No. CDLE will add the federal money to your regular benefit payments automatically and payments can be backdated to March 29. If you want those backdated payments, you will need to call CDLE to request them.
What should I do if I’ve already exhausted my unemployment benefits?
If you used up your 26 weeks of benefits (see answer to the first question) before the coronavirus stimulus bill was signed into law on March 27, you can now apply for an additional 13 weeks of benefits through the PUA system.
My employer wants me to return to work, but I don’t feel safe. Can I still receive unemployment?
It depends. You could still receive unemployment benefits and don’t need to immediately return to work, especially if you are a member of a vulnerable group to COVID-19 like the immuno-compromised or elderly. You will need to inform CDLE that you were requested to return to work when you next request benefits. CDLE will investigate the conditions of your job on a case-by-case basis to ensure your employer is following the guidelines of Gov. Jared Polis’s safer-at-home order or your county’s orders, which may be stricter than the statewide guidelines.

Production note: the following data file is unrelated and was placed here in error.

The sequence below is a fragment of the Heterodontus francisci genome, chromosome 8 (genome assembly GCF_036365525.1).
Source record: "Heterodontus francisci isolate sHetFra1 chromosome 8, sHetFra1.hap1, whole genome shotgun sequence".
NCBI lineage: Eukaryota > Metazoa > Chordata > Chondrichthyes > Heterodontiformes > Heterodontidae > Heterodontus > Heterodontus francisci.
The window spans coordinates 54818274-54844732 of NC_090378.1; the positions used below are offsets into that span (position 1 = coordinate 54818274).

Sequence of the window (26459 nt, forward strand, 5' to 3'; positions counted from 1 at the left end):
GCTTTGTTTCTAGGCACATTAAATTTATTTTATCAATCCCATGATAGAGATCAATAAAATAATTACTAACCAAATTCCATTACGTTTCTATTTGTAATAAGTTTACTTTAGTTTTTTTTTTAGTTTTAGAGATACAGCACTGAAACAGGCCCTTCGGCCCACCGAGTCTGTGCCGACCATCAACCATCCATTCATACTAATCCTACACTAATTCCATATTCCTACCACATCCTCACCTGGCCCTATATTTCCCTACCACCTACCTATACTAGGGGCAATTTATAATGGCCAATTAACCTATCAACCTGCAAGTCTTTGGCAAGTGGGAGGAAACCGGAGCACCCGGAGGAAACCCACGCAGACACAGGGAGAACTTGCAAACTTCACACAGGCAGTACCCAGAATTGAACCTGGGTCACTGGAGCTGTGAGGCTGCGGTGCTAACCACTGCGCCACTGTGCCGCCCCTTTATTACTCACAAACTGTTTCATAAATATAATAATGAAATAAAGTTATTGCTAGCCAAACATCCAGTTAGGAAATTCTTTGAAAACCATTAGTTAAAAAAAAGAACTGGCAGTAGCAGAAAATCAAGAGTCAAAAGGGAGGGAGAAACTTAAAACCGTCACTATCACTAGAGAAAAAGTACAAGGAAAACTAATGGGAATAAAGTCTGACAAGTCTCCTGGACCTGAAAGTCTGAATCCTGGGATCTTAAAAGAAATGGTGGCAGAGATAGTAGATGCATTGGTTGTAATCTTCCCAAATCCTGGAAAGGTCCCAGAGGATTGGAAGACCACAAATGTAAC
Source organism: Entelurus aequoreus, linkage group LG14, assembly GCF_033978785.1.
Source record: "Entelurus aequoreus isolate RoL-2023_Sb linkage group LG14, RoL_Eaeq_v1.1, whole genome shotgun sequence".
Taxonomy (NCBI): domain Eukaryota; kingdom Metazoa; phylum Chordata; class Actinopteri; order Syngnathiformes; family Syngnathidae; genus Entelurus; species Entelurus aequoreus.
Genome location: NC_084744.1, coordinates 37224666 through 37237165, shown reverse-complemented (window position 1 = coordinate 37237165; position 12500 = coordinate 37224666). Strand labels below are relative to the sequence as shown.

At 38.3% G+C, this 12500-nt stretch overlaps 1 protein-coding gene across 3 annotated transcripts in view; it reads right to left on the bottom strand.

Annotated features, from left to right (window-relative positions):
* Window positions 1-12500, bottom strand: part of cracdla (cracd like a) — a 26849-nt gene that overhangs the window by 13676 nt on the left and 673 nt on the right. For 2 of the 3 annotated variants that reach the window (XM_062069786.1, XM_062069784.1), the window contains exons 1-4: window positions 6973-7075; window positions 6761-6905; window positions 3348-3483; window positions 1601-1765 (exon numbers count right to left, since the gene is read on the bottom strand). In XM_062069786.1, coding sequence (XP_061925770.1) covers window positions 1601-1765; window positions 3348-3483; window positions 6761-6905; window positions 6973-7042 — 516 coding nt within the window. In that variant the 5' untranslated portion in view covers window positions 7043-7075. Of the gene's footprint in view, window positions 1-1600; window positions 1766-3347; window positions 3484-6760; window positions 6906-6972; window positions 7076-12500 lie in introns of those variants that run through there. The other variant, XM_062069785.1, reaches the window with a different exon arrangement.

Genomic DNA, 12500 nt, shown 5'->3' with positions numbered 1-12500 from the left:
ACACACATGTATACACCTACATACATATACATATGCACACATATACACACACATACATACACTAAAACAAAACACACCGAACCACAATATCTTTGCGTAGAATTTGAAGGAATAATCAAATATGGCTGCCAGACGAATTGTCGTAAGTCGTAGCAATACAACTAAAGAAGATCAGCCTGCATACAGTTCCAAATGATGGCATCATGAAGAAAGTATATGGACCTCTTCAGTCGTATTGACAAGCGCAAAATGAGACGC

The department will consider whether your employer has protocols in place for social distancing, for wearing masks and for generally operating safely.
CDLE will also take into account whether you live with a vulnerable person. For vulnerable Coloradans or members of their households, there may be no condition under which you can safely return to work.
After investigation, CDLE will let you know if you can still collect benefits.
Editor’s note: Additional clarification was added to this story on the process for those feeling unsafe to return to work.